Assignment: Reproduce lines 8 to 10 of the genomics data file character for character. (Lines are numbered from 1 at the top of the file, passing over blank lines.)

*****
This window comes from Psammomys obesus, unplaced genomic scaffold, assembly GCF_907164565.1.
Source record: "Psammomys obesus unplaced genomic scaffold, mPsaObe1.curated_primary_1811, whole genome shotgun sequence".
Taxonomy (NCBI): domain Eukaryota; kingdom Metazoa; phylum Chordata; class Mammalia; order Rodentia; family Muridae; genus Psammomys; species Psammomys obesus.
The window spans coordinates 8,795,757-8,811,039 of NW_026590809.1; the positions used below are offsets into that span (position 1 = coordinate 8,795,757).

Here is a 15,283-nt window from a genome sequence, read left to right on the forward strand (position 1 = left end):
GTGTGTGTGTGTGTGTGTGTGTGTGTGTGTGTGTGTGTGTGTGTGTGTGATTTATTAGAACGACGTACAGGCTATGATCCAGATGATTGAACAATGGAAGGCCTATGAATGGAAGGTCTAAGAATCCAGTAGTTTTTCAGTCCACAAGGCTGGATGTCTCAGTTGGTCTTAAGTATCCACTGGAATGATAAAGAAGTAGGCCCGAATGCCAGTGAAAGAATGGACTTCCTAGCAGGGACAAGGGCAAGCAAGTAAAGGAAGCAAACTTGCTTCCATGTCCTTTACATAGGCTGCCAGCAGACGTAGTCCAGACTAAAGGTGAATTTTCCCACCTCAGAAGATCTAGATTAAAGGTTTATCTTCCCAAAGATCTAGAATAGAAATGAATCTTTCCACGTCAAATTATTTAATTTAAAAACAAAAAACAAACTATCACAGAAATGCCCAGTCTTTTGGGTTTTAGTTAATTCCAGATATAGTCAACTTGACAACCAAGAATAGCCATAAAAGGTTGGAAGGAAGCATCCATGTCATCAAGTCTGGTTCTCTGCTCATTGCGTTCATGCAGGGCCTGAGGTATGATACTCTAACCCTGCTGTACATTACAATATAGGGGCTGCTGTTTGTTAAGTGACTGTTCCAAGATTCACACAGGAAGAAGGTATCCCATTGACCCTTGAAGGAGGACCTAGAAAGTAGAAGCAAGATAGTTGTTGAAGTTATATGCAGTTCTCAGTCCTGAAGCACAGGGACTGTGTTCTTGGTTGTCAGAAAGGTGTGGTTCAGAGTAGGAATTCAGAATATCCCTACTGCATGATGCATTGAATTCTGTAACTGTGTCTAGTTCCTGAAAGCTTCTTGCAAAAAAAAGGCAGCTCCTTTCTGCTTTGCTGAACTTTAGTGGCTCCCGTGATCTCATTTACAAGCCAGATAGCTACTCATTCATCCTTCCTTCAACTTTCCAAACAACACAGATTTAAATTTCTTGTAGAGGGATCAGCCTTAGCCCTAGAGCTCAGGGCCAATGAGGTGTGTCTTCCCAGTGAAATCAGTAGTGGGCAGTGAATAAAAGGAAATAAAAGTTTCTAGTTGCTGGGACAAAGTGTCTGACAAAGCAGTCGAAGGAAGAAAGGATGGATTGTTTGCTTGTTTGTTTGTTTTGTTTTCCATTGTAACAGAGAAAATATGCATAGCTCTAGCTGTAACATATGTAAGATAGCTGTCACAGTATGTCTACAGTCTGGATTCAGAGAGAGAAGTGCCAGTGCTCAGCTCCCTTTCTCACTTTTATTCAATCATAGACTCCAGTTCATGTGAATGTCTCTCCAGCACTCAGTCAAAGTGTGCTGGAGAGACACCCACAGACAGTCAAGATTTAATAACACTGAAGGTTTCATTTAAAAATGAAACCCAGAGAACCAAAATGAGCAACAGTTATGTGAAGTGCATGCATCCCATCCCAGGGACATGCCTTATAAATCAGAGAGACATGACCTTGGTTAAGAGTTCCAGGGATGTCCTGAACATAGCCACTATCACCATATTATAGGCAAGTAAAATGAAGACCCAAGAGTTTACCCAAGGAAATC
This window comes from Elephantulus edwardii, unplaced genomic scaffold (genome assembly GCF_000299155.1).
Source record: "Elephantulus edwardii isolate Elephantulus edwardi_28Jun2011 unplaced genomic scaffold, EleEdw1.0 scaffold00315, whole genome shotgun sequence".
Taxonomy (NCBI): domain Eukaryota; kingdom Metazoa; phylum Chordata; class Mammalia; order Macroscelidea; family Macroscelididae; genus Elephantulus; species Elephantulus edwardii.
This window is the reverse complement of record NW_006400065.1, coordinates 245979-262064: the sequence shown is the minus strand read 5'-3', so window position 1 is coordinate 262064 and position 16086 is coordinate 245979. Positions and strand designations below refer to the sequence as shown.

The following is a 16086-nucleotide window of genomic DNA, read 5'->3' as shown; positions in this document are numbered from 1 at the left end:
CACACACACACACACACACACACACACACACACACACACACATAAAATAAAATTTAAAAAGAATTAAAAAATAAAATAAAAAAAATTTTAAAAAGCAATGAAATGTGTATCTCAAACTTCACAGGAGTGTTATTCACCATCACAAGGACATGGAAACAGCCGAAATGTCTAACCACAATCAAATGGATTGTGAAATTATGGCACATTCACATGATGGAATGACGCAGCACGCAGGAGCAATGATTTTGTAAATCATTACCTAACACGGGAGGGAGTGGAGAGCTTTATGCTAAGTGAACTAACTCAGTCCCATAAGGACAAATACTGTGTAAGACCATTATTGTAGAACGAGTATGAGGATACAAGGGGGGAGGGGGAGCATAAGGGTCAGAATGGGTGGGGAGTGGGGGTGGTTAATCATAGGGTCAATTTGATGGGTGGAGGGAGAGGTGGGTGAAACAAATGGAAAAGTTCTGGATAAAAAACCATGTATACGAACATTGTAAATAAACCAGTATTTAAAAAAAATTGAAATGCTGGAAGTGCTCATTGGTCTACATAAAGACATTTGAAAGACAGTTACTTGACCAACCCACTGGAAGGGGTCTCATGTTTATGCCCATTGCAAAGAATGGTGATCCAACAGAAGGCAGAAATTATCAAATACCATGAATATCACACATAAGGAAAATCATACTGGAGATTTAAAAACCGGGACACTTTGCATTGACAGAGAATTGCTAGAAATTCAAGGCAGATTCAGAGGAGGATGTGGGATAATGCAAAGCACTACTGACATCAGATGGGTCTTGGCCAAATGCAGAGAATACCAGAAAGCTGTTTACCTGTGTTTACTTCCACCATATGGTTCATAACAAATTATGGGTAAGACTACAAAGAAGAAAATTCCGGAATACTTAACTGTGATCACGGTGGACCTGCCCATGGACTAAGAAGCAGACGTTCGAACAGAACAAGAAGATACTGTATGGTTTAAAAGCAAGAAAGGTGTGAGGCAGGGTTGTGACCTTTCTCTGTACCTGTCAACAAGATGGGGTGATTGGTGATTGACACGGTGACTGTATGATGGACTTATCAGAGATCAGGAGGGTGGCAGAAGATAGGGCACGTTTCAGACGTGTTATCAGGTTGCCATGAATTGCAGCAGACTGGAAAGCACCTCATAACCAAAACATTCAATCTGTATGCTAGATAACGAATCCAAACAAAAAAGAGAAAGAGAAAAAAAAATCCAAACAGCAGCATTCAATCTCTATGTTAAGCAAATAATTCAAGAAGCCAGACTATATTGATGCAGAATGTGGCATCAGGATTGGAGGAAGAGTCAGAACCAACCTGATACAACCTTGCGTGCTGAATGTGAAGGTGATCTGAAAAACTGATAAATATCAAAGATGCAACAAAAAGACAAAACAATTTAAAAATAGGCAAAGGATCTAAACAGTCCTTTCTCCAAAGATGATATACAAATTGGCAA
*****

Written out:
Source record: "Elephantulus edwardii isolate Elephantulus edwardi_28Jun2011 unplaced genomic scaffold, EleEdw1.0 scaffold00315, whole genome shotgun sequence".
Taxonomy (NCBI): domain Eukaryota; kingdom Metazoa; phylum Chordata; class Mammalia; order Macroscelidea; family Macroscelididae; genus Elephantulus; species Elephantulus edwardii.
This window is the reverse complement of record NW_006400065.1, coordinates 245979-262064: the sequence shown is the minus strand read 5'-3', so window position 1 is coordinate 262064 and position 16086 is coordinate 245979. Positions and strand designations below refer to the sequence as shown.